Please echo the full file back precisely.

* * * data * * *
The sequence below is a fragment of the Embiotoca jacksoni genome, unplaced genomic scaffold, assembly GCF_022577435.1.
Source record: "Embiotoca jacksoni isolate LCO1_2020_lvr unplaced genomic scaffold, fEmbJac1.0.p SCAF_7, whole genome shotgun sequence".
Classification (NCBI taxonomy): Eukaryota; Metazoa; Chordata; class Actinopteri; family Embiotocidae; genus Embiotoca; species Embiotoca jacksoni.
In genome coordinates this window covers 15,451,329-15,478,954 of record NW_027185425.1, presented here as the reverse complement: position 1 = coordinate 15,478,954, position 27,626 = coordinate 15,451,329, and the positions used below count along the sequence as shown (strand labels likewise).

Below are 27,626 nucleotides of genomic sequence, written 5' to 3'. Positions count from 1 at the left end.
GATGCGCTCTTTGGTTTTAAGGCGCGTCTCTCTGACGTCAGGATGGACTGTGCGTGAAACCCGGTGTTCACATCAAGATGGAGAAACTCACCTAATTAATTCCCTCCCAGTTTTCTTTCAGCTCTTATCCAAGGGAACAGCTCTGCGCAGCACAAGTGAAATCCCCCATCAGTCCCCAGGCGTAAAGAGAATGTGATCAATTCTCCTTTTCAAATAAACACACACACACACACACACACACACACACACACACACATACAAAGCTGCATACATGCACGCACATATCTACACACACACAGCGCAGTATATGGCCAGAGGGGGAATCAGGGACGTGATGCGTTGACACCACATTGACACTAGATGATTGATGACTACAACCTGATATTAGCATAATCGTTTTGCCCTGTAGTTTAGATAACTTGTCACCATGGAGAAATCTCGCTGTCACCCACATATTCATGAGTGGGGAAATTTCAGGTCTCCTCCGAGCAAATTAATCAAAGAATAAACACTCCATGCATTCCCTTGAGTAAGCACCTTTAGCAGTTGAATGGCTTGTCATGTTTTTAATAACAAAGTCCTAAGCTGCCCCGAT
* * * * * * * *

The sequence below is a fragment of the Embiotoca jacksoni genome, unplaced genomic scaffold, assembly GCF_022577435.1.
Source record: "Embiotoca jacksoni isolate LCO1_2020_lvr unplaced genomic scaffold, fEmbJac1.0.p SCAF_7, whole genome shotgun sequence".
Classification (NCBI taxonomy): Eukaryota; Metazoa; Chordata; class Actinopteri; family Embiotocidae; genus Embiotoca; species Embiotoca jacksoni.
In genome coordinates this window covers 15,451,329-15,478,954 of record NW_027185425.1, presented here as the reverse complement: position 1 = coordinate 15,478,954, position 27,626 = coordinate 15,451,329, and the positions used below count along the sequence as shown (strand labels likewise).

Below are 27,626 nucleotides of genomic sequence, written 5' to 3'. Positions count from 1 at the left end.
GATGCGCTCTTTGGTTTTAAGGCGCGTCTCTCTGACGTCAGGATGGACTGTGCGTGAAACCCGGTGTTCACATCAAGATGGAGAAACTCACCTAATTAATTCCCTCCCAGTTTTCTTTCAGCTCTTATCCAAGGGAACAGCTCTGCGCAGCACAAGTGAAATCCCCCATCAGTCCCCAGGCGTAAAGAGAATGTGATCAATTCTCCTTTTCAAATAAACACACACACACACACACACACACACACACACACACACATACAAAGCTGCATACATGCACGCACATATCTACACACACACAGCGCAGTATATGGCCAGAGGGGGAATCAGGGACGTGATGCGTTGACACCACATTGACACTAGATGATTGATGACTACAACCTGATATTAGCATAATCGTTTTGCCCTGTAGTTTAGATAACTTGTCACCATGGAGAAATCTCGCTGTCACCCACATATTCATGAGTGGGGAAATTTCAGGTCTCCTCCGAGCAAATTAATCAAAGAATAAACACTCCATGCATTCCCTTGAGTAAGCACCTTTAGCAGTTGAATGGCTTGTCATGTTTTTAATAACAAAGTCCTAAGCTGCCCCGAT